Zynga vs. The World


I was going to write about Maschine Zeit some more, since I spent some time yesterday working on a little promotional material and trying to drum up some interest. It really made me miss a gaming store in Conshohoken called “The Roundtable” that had a great staff, fantastic atmosphere and fun events. I’d be willing to try and help promote that place, too, if they hadn’t closed their doors. I’d even try to reopen them if I had the credit to support a business loan.

Anyway, the reason I’m not is because of a debate that began over yonder regarding Zynga. Basically the argument was that people who play Farmville (among other things) aren’t “hardcore” gamers and thus they’re not legitimate. That’s bullshit, obviously. Video games are video games, from the tiny little indy projects programmed in BASIC to the massive summer releases that rake in millions of dollars from youth just itching to blow an alien’s head off rather than taking it out on their math teacher.

So in that I’m in agreement. But placing Zynga on the same level as other game developers is, to me, comparing apples and oranges. My ire might be increased due to Zynga’s performance in The Escapist’s March Mayhem, where the social network gaming company has defeated NCSoft (creators of Aion), Infinity Ward (Call of Duty), Rockstar North (Grand Theft Auto), Square Enix (Final Fantasy), and are facing off against a favorite of mine, Valve (Half-Life, Portal, Team Fortress, Counter-Strike, Left 4 Dead…)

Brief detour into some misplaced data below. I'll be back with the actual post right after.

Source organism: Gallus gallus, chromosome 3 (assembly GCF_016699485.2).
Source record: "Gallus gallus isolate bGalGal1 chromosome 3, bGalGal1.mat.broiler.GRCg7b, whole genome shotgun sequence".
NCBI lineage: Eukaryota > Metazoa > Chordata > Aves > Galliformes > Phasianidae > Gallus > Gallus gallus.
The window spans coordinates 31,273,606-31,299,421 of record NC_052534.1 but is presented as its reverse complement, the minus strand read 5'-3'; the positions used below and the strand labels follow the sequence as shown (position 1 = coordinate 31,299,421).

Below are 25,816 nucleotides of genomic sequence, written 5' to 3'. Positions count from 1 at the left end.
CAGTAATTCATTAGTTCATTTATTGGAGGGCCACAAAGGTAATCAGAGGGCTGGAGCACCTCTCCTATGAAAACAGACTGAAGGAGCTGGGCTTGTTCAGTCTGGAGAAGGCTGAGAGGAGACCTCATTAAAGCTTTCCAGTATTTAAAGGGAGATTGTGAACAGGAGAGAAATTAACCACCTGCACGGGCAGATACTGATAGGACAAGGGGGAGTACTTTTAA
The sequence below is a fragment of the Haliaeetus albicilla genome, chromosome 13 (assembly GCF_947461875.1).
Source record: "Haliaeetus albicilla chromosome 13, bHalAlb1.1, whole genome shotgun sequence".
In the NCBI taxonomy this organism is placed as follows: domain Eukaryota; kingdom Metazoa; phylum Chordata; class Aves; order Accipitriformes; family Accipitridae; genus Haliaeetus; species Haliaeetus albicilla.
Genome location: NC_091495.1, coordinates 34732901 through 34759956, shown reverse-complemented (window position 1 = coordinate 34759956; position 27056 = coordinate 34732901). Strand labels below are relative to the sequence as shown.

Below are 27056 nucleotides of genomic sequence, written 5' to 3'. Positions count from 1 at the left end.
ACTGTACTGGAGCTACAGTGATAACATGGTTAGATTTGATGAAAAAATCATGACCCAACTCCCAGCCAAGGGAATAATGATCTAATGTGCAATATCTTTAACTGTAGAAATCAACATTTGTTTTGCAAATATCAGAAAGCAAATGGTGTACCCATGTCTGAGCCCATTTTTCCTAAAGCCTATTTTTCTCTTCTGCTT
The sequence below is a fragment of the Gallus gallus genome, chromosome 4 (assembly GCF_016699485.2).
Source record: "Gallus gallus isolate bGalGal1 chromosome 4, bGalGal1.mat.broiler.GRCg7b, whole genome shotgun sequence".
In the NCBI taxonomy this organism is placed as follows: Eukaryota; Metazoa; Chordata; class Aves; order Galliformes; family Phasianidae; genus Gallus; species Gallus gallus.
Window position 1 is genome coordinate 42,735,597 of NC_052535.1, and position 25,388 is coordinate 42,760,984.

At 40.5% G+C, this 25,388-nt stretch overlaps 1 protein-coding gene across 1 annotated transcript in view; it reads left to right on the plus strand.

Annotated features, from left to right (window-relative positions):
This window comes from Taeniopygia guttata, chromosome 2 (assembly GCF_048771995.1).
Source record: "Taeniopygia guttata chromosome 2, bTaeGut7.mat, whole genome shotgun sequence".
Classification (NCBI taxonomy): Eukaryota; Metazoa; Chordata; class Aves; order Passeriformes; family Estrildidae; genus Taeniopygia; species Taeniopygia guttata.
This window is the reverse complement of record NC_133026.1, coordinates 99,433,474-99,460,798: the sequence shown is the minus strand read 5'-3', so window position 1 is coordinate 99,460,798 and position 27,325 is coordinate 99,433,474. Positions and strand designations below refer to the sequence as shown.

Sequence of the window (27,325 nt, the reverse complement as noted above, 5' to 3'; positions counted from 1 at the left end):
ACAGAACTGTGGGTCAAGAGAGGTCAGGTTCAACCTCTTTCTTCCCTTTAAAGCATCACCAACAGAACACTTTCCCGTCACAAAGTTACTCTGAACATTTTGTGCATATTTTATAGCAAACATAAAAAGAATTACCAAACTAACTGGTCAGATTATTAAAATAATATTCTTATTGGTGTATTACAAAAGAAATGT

This irritates me, and I’ll tell you why.

Zynga doesn’t develop games the way those others developers do, or at least they go for a different kind of game. Zynga’s games are technically video games, just like So You Think You Can Dance, Jersey Shore and Millionaire Matchmaker are technically television shoes. They’re aimed at a very specific demographic. I don’t mean to generalize, but a lot of the people who play Zynga’s games know very little about video games in general. They don’t realize how far things have come. They don’t understand why someone like me can sit back in awe of a Mass Effect 2 or Super Mario Galaxy or No More Heroes when things like Asteroids and Galaxian were the height of gameplay innovation.